Is that like kissing a lot of frogs before finding your prince? A lot of garlicky garbanzo bean frogs.
I've been trying to make hummus at home for years. I've never really gotten it right, and Troy and I have choked down some gross spread during my search for a great recipe.
I checked out Homemade Pantry from the library last month, and I've already renewed it twice. I've made a ton of great things from it, and will be sad when I finally have to return it.
One of the recipes in there was hummus that the author's friend makes. I decided to give it a shot and promised myself that I would follow the recipe to a "t". That was a promise I quickly broke as I struck out on my own. The recipe below is mine, but it was inspired by Homemade Pantry. I will forever be grateful to Alana for finally nudging me in the right direction.
Oh Hell I Finally Figured it Out Hummus
1/2 lb of dried garbanzo beans (also called chick peas), or 2 cans
5 (yep, 5) cloves of garlic
Juice of 1 lemon
1 tsp kosher salt
3 tblsp olive oil
1/8 tsp of smoked paprika*, plus more for sprinkling on top
1/8 tsp of sumac**, plus more for sprinkling on top
1/4 cup of tahini***
1) (If using dried beans) In a mixing bowl, place dried beans and cover with 4 inches of water. Let soak overnight. Drain the liquid and add the soaked beans to a crockpot. Cover with 3 inches of water and cook on low for 8 hours. After cooking, drain the excess liquid, reserving it.
(If using canned beans) Open the can genius. Drain. Reserve the liquid.
2) In a food processor, add the beans, tahini, garlic, lemon juice, and salt, and blend. After a minute or so, drizzle the olive oil in with the machine is still going. Add a bit of the reserved liquid if needed.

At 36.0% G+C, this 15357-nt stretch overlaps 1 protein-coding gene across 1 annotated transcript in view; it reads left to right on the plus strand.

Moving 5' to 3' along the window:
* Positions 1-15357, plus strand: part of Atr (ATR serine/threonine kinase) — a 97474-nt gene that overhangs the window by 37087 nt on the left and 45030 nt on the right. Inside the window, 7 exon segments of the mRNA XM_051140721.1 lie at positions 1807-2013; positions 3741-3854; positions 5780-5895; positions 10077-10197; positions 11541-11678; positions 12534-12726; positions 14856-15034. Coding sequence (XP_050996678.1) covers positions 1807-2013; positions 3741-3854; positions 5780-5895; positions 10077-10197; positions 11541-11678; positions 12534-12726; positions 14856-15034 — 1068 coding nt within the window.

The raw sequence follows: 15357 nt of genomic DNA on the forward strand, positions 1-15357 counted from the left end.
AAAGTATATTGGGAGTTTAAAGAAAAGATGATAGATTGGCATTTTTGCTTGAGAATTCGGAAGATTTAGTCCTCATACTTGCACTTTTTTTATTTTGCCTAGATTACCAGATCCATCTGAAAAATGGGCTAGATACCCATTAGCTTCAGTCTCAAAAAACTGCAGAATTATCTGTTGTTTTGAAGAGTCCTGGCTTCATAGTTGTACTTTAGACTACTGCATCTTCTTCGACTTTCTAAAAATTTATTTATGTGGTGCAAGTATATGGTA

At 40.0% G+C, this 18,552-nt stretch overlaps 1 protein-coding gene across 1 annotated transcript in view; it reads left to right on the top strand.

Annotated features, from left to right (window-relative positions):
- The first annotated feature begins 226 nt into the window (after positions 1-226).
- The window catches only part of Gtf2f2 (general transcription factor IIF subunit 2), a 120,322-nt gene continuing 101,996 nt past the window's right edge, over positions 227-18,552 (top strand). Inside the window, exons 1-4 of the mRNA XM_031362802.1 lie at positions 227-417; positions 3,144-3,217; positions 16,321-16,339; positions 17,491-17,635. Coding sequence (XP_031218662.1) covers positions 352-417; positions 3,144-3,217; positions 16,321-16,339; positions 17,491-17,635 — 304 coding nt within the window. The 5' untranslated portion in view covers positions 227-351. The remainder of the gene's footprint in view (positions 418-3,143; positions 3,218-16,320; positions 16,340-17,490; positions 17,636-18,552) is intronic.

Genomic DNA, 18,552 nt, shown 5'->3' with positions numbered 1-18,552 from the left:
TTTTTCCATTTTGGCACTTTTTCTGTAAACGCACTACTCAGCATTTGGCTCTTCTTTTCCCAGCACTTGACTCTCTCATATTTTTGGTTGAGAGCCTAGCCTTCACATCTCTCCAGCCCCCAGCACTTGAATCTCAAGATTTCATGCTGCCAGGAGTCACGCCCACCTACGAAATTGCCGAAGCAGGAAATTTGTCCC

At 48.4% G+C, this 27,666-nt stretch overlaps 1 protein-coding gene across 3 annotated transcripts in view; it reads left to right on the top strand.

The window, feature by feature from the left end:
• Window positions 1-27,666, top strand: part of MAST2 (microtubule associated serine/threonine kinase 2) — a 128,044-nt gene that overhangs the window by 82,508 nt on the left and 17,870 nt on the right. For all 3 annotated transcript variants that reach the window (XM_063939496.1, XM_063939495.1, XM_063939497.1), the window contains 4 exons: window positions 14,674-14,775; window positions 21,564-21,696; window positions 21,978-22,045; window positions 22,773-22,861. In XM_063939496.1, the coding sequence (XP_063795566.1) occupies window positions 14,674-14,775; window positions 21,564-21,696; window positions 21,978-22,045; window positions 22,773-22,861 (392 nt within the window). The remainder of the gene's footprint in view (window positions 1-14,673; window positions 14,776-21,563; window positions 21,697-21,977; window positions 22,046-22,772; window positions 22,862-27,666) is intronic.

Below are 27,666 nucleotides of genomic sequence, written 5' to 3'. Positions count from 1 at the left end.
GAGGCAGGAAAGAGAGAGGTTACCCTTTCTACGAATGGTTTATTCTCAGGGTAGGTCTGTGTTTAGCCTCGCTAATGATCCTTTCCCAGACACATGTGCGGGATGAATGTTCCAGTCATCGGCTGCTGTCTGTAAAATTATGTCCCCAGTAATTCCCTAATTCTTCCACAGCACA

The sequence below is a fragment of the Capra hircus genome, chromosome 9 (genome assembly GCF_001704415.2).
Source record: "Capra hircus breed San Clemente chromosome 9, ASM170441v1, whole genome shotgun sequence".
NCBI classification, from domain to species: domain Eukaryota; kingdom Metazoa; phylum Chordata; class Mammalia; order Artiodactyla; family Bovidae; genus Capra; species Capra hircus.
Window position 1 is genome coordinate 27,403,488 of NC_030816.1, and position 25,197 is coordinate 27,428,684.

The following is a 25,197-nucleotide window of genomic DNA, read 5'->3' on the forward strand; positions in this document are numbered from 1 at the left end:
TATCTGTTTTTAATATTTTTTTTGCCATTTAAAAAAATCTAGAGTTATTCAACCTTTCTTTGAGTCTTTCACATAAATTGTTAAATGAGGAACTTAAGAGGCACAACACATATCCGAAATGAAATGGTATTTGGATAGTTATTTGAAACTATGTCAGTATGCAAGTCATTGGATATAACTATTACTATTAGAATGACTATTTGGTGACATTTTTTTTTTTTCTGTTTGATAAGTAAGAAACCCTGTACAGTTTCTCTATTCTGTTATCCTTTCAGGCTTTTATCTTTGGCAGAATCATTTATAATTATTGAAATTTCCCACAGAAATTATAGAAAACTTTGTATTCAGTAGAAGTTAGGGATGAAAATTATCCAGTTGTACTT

3) Once the hummus is super smooth stop the machine and add the smoked paprika and sumac, and pulse a few times.
4) Store extras in a mason jar, but it's very important that you immediately put some in a bowl, sprinkle sesame seeds, parsley, more smoked paprika, and a tiny bit of sumac on top, and then make an ass of yourself while you devour it.
Step 4 is the most important.
*I buy smoked paprika at Costco, and if you don't have a Costco or access to smoked paprika, I weep for you. Seriously, it's the best. I get a year's worth at Costco for $4. You NEED this.
**If you found yourself saying "what the fuck is sumac", you're not alone. I said that the first time someone recommended this spice to me for hummus. You can't find it in a normal store. You need to drive to a fancy pants store where soccer moms are driving their 1 kid around in a Ford Expedition and drinking a "Venti sugar-free skinny latte with extra room for Splenda". THOSE are the stores where you can find Sumac. If you're in the Puget Sound area, head to Central Market (it's a huge trip for me, but I go every few months because it's worth it!) and they have it in the bulk spice section.
I think it's a Middle Eastern spice, so if you have an ethnic grocery store, try there!
If you can't find it, dial up the smoked paprika a bit, and put a pinch of cayenne pepper in instead of the sumac.
***Tahini can usually be found near peanut butter in the grocery store. It's stupidly expensive, but the $6 jar will easily last about 12 batches of hummus.
Labels: Appetizers, Dairy-free, Gluten-free